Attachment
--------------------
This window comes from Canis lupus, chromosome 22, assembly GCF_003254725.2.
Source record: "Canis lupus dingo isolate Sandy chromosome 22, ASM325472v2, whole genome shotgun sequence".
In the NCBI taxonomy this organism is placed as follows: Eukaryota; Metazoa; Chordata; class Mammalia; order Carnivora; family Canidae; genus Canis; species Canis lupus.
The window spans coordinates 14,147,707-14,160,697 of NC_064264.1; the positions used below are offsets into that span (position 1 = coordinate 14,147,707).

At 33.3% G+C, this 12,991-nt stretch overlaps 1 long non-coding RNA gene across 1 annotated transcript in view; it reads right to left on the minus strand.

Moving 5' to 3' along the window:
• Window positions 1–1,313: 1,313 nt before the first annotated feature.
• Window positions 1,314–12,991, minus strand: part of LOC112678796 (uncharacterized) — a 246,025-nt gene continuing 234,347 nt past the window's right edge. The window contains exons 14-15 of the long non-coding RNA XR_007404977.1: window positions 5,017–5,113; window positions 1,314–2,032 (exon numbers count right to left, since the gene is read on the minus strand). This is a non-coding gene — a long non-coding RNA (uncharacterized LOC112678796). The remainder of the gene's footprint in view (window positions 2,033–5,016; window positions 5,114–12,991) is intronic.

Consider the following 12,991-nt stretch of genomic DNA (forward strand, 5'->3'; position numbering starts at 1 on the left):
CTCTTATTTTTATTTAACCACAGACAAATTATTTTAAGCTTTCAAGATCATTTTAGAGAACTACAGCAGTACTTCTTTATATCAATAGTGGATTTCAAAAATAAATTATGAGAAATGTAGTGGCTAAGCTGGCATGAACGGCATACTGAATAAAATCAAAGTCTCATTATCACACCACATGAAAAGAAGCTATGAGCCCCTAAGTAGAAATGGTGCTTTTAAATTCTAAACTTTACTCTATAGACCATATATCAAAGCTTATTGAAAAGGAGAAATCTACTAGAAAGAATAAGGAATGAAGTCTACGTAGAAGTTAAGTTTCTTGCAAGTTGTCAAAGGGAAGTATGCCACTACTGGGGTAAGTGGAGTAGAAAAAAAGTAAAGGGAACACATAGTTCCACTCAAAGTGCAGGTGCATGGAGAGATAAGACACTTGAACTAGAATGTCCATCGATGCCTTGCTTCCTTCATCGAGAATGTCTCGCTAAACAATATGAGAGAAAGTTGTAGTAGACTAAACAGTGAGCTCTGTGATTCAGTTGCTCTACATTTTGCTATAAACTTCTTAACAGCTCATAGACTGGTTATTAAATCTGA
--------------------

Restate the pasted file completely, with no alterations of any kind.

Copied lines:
This window comes from Canis lupus, chromosome 22, assembly GCF_003254725.2.
Source record: "Canis lupus dingo isolate Sandy chromosome 22, ASM325472v2, whole genome shotgun sequence".
In the NCBI taxonomy this organism is placed as follows: Eukaryota; Metazoa; Chordata; class Mammalia; order Carnivora; family Canidae; genus Canis; species Canis lupus.
The window spans coordinates 14,147,707-14,160,697 of NC_064264.1; the positions used below are offsets into that span (position 1 = coordinate 14,147,707).

At 33.3% G+C, this 12,991-nt stretch overlaps 1 long non-coding RNA gene across 1 annotated transcript in view; it reads right to left on the minus strand.

Moving 5' to 3' along the window:
• Window positions 1–1,313: 1,313 nt before the first annotated feature.
• Window positions 1,314–12,991, minus strand: part of LOC112678796 (uncharacterized) — a 246,025-nt gene continuing 234,347 nt past the window's right edge. The window contains exons 14-15 of the long non-coding RNA XR_007404977.1: window positions 5,017–5,113; window positions 1,314–2,032 (exon numbers count right to left, since the gene is read on the minus strand). This is a non-coding gene — a long non-coding RNA (uncharacterized LOC112678796). The remainder of the gene's footprint in view (window positions 2,033–5,016; window positions 5,114–12,991) is intronic.

Consider the following 12,991-nt stretch of genomic DNA (forward strand, 5'->3'; position numbering starts at 1 on the left):
CTCTTATTTTTATTTAACCACAGACAAATTATTTTAAGCTTTCAAGATCATTTTAGAGAACTACAGCAGTACTTCTTTATATCAATAGTGGATTTCAAAAATAAATTATGAGAAATGTAGTGGCTAAGCTGGCATGAACGGCATACTGAATAAAATCAAAGTCTCATTATCACACCACATGAAAAGAAGCTATGAGCCCCTAAGTAGAAATGGTGCTTTTAAATTCTAAACTTTACTCTATAGACCATATATCAAAGCTTATTGAAAAGGAGAAATCTACTAGAAAGAATAAGGAATGAAGTCTACGTAGAAGTTAAGTTTCTTGCAAGTTGTCAAAGGGAAGTATGCCACTACTGGGGTAAGTGGAGTAGAAAAAAAGTAAAGGGAACACATAGTTCCACTCAAAGTGCAGGTGCATGGAGAGATAAGACACTTGAACTAGAATGTCCATCGATGCCTTGCTTCCTTCATCGAGAATGTCTCGCTAAACAATATGAGAGAAAGTTGTAGTAGACTAAACAGTGAGCTCTGTGATTCAGTTGCTCTACATTTTGCTATAAACTTCTTAACAGCTCATAGACTGGTTATTAAATCTGA